The Texts

This database lists Tibetan historical documents from the time of the late empire up to the sixteenth century, which are legal or relevant to law in some way. It contains extracts and translations, as well as lists of references.  

The historical texts all concern law in some way. Many are chos ’byung, which recount the history of Buddhism in India, Tibet, and surrounding countries. There are also testaments and other historical works. Some of the most relevant scholarly references are also noted, although these are not intended to be comprehensive.

The Mirror of the Two Laws (Khrims gnyis gsal ba’i me long) is a treatise on law, which contains guidelines for judges and mediators. It was created in the late fourteenth or early fifteenth centuries. It is elsewhere referred to as the zhal lce bco lnga. Later zhal lce texts are not included on this website.

This website does not include other legal documents, such as edicts, diplomatic texts, and records of legal arrangements. Listed here is a summary of some of the documents from this period and their sources.

The website also does not include monastic rules, otherwise known as bca’ yig. Listed here is a short summary of some of those that date from this period.

Note on transliteration, translation, and references

Titles of documents are listed in English, Tibetan, and/or Sanskrit, as relevant. Tibetan titles are Romanised in Wylie, while Sanskrit titles and names are Romanised in the standard form of Sanskrit Romanisation. Tibetan historical figures and the names of places and monasteries are often transcribed into a form that reflects modern pronunciation. The Wylie transliteration is provided in brackets the first time the name is mentioned in each document.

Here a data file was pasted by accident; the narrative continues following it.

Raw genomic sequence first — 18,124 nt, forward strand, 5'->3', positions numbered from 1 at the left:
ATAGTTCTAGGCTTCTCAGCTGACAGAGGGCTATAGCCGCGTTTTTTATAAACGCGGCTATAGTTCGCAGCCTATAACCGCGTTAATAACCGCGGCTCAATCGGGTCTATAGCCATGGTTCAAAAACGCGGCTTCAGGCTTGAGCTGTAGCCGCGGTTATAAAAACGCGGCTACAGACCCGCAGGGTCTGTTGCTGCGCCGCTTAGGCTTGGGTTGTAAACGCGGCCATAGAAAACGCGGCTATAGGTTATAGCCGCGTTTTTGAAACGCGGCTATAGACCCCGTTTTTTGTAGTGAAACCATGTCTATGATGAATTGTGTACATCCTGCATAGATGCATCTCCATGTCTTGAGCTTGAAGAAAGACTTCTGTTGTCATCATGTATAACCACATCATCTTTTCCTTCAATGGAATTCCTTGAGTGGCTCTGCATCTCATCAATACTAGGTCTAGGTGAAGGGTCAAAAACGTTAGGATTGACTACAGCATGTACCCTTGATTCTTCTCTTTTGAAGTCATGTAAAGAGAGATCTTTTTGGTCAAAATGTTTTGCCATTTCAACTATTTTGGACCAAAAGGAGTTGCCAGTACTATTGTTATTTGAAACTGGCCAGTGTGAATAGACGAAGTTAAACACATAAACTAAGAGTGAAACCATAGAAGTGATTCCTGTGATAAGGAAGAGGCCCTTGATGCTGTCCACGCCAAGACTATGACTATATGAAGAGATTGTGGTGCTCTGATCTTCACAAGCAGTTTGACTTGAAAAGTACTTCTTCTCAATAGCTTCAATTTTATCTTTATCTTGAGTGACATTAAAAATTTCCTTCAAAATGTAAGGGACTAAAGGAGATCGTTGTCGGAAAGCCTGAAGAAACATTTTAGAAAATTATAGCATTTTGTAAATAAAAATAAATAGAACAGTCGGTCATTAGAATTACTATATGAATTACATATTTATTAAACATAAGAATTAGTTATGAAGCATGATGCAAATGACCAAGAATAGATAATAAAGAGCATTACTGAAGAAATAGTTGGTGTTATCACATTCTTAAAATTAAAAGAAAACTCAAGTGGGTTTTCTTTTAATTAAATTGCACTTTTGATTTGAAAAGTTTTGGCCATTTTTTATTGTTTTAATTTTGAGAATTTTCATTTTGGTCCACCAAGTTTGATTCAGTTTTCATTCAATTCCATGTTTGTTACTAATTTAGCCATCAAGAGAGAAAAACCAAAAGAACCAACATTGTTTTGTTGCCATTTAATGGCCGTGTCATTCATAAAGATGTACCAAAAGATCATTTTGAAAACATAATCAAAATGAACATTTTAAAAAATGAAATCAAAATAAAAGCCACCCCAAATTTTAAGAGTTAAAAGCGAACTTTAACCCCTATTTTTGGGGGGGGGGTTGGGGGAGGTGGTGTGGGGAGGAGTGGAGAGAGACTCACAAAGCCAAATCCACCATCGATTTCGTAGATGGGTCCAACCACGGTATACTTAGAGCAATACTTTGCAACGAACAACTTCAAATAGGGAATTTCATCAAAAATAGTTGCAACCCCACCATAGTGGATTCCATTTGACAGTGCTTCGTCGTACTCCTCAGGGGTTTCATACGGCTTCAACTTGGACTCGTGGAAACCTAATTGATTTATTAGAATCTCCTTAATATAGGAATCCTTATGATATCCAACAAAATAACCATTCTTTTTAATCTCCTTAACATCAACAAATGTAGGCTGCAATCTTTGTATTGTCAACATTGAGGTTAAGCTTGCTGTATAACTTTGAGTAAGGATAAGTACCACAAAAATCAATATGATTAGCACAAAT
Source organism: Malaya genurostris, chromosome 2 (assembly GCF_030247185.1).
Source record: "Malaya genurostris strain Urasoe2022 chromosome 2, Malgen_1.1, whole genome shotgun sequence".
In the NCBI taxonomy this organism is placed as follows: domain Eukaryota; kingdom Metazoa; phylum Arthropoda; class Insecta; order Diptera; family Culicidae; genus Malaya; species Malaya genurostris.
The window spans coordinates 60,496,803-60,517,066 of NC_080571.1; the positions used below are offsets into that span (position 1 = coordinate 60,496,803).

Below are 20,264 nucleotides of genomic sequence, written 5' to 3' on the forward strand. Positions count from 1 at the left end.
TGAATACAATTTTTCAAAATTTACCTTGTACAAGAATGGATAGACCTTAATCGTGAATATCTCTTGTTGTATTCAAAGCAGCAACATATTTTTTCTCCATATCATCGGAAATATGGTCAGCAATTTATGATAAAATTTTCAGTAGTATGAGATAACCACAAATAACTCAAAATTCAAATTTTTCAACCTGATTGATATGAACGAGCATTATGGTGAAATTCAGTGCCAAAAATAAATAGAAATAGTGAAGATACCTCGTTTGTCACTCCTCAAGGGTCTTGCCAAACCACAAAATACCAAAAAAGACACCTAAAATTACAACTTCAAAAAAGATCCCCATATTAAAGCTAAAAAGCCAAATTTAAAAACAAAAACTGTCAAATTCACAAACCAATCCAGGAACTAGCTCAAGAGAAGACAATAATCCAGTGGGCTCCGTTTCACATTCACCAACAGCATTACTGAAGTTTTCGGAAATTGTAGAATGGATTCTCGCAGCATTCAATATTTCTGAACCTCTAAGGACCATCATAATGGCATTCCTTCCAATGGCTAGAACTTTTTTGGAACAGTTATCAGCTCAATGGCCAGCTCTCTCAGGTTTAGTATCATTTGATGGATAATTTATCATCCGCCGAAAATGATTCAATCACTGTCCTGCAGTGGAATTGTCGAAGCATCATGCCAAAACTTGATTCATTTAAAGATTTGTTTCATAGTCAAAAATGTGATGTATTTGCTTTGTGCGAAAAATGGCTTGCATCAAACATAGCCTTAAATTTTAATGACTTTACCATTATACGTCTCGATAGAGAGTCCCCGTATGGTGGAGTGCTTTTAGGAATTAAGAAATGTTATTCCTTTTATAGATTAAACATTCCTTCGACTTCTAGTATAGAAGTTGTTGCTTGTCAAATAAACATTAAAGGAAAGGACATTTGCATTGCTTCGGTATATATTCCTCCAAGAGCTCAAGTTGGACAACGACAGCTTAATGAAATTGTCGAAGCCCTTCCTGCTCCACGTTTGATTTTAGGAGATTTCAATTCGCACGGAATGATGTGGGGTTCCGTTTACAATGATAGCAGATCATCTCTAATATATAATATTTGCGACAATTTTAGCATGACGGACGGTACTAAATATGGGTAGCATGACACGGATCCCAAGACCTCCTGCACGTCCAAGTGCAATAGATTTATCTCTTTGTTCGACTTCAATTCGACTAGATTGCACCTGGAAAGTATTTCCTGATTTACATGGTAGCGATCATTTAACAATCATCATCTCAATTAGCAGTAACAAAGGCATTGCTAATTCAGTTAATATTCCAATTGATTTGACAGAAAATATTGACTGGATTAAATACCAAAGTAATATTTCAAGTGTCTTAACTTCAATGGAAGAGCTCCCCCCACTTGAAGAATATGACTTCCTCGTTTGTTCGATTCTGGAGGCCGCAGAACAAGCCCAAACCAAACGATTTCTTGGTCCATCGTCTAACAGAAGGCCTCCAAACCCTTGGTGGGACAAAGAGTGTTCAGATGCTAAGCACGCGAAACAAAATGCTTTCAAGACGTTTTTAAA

'PT' refers to the Pelliot tibétain collection of Dunhuang manuscripts held in the Bibliothèque Nationale in Paris. 

The 'library cave' refers to the cave in Dunhuang (Gansu province, China), in which most of the ancient documents available to us today were originally found. 

'IOL' refers to manuscripts held at the British Library. 

'BDRC' (formerly TBRC) refers to the Buddhist Digital Resource Center archive, located at

Dictionary references: occasionally a footnote refers to a translation offered by one of the sources on the translation tool of the Tibetan and Himalayan Library:   

Fernanda Pirie and Charles Manson compiled and created this database and are responsible for the translations. They are grateful to Hamsa Rajan for her patient assistance with preparing the documents.

Readers are invited to send comments and corrections to